Saturday, February 3, 2018

5 Tips to Make Professional Football More Sustainable

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I have written quite a bit about sustainability and professional sports over the years. I have found that baseball is one of the greenest sports while surprisingly soccer tends to lag. Unfortunately, American football is rarely engaged on the issue. Given that it is Superbowl weekend, here are my 5 tips to make professional football more sustainable.

1. Engage with the community on sustainability. Professional football tends to focus on youth education and sports for community outreach. Given the many sustainability issues in football communities, sustainability initiatives would be welcome. The Minnesota Twins baseball team focuses on sustainability initiatives in the Twin Cities. Baseball teams around the country take on community issues like water conservation, climate change, and environmental justice. Professional football should get in the game.

2. Green the stadiums. Many new stadiums are LEED certified green buildings, including some football stadiums. As long-time readers of this blog know, the greenest buildings are the ones that are not built. Many stadiums could go for green retrofits or improved green infrastructure instead of a tear down. You don't need to build a new stadium to score a green touchdown.

3. Cut parking and enhance mass transit. Professional football stadiums can be wastelands outside of the few days a year when teams play. The parking lots do little to enhance the local community. Instead of focusing on building parking lots, teams should focus on mass transit and enhancing housing near stadiums. The more housing that can huddle near stadiums, the better it will be for local communities.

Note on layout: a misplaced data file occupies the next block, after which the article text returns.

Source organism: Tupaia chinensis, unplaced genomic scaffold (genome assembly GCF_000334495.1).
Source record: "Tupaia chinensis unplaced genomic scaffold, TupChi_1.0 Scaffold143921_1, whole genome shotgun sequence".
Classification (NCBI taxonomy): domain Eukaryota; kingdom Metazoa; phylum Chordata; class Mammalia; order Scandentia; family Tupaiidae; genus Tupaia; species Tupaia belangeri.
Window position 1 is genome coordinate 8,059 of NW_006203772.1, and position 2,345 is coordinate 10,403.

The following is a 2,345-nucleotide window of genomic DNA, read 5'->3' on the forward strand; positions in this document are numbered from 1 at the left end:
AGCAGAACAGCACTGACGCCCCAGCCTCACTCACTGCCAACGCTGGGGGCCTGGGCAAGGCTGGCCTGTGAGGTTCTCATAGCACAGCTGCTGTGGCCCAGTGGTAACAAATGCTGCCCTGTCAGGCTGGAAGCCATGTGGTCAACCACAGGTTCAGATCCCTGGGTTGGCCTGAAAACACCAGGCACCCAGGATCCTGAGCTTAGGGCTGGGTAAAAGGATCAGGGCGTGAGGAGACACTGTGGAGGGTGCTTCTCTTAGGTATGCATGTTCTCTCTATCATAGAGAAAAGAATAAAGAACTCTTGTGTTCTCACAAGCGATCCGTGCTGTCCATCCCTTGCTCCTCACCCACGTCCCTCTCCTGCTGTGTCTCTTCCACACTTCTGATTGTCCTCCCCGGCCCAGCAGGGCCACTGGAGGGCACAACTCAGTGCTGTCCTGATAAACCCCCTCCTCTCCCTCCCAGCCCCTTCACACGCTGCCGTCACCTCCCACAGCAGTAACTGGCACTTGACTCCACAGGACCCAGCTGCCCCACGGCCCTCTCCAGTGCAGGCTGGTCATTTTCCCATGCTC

4. Provide organic and local food options. Many baseball stadiums now offer local and organic food to provide healthier and greener options. Some football vendors do the same, but it is really a hit and miss situation. It would not be a bad idea for football owners to tackle this issue.

5. Go carbon free. Many organizations have committed to going carbon free. Considering the travel of players and attendees, lighting, and a number of other carbon intensive activities associated with professional football, there is great gain to be made if teams commit to carbon neutral. This could be done by buying carbon credits, enhancing solar power, and through energy conservation. Since football teams are in the public eye, they would serve as an example to other organizations on best practices. The current federal government is really fumbling on climate change. State and local governments in partnership with industry are in full on blitz mode to get us into the carbon reduction zone. Professional football should join the team.

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